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The payments subsidiary of Prime Trust bank, the custodian of the cryptocurrency, filed for bankruptcy protection in the US on June 13, court documents show.
The move comes just days after wallet infrastructure provider and digital asset custodian BitGo signed a non-binding letter of intent to acquire Prime Trust, announced on June 8.
Banq’s bankruptcy filing lists $17.72 million and $5.4 million in liabilities, and lists “unauthorized transfer” of $17.5 million of assets to Fortress NFT Group, and illegal transfer of trade secrets and proprietary information Fortress.
Fortress NFT Group was reportedly set up by the former CEO, CTO and CFO of Banq, and Banq is currently in arbitration with Fortress NFT Group over these allegations.
The timing of the filing just after the deal to acquire BitGo’s parent company Banq Prime Trust was announced raises questions about how this could affect the agreement.
Although the terms of the deal were not disclosed, if it goes through, BitGo will acquire Prime Trust payment rails and a cryptocurrency IRA fund and expand its asset management offerings.
Nevada-based trust company Prime Trust will also join the BitGo network of regulated trust companies in South Dakota, New York, Germany and Switzerland. The Prime Trust API infrastructure and exchange network will be “1:1 mapped” to the BitGo services. BitGo stated:
“This acquisition makes BitGo the first global digital asset company to provide a complete set of solutions for institutions and fintech platforms.”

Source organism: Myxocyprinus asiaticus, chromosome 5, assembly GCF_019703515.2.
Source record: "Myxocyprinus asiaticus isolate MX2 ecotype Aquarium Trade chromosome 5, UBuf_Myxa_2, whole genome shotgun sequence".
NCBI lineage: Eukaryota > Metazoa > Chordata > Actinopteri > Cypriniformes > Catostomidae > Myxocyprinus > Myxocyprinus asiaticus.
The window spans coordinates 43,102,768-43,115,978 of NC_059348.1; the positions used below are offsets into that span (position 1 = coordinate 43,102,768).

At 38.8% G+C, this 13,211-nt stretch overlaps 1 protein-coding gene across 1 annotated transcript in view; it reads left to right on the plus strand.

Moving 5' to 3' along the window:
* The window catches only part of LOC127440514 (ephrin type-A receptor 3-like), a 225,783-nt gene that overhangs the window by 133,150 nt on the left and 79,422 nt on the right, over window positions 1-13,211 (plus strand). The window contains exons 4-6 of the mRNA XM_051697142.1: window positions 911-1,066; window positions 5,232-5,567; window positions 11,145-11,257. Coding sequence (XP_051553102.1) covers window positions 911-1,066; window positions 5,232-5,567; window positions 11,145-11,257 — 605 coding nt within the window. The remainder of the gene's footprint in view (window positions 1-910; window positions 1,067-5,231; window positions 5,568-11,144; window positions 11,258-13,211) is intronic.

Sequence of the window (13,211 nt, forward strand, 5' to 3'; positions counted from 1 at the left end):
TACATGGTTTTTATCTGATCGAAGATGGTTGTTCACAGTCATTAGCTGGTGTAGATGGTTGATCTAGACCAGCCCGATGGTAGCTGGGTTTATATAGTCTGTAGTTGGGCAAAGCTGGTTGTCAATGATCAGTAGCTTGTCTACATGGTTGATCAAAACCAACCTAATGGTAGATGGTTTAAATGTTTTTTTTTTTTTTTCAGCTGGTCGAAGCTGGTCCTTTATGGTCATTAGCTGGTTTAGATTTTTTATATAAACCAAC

The crypto custody market is booming, with recent deals including Ripples’ acquisition of Swiss digital asset custody service provider Metaco in May for $250 million.
The BitGo/Prime Trust deal, if it goes through, will come just as the US Securities and Exchange Commission has proposed changing rules that would make it harder for crypto companies to act as custodians of their clients’ funds.
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Prime Trust has been under pressure for some time now, as it reportedly laid off a third of its staff in January. Later, he took up custody of Binance client funds. US through a network of partner banks after the banking crisis in March.
He became the focus of a scandal in the US state of Oregon last year when he was identified as the source of a $500,000 contribution to the state’s Democratic Party, later revealed to be from FTX chief executive Nishad Singh.
BitGo itself came close to being acquired by Galaxy Digital last year for $1.2 billion and sued Galaxy for violating the terms of the acquisition after the deal was cancelled.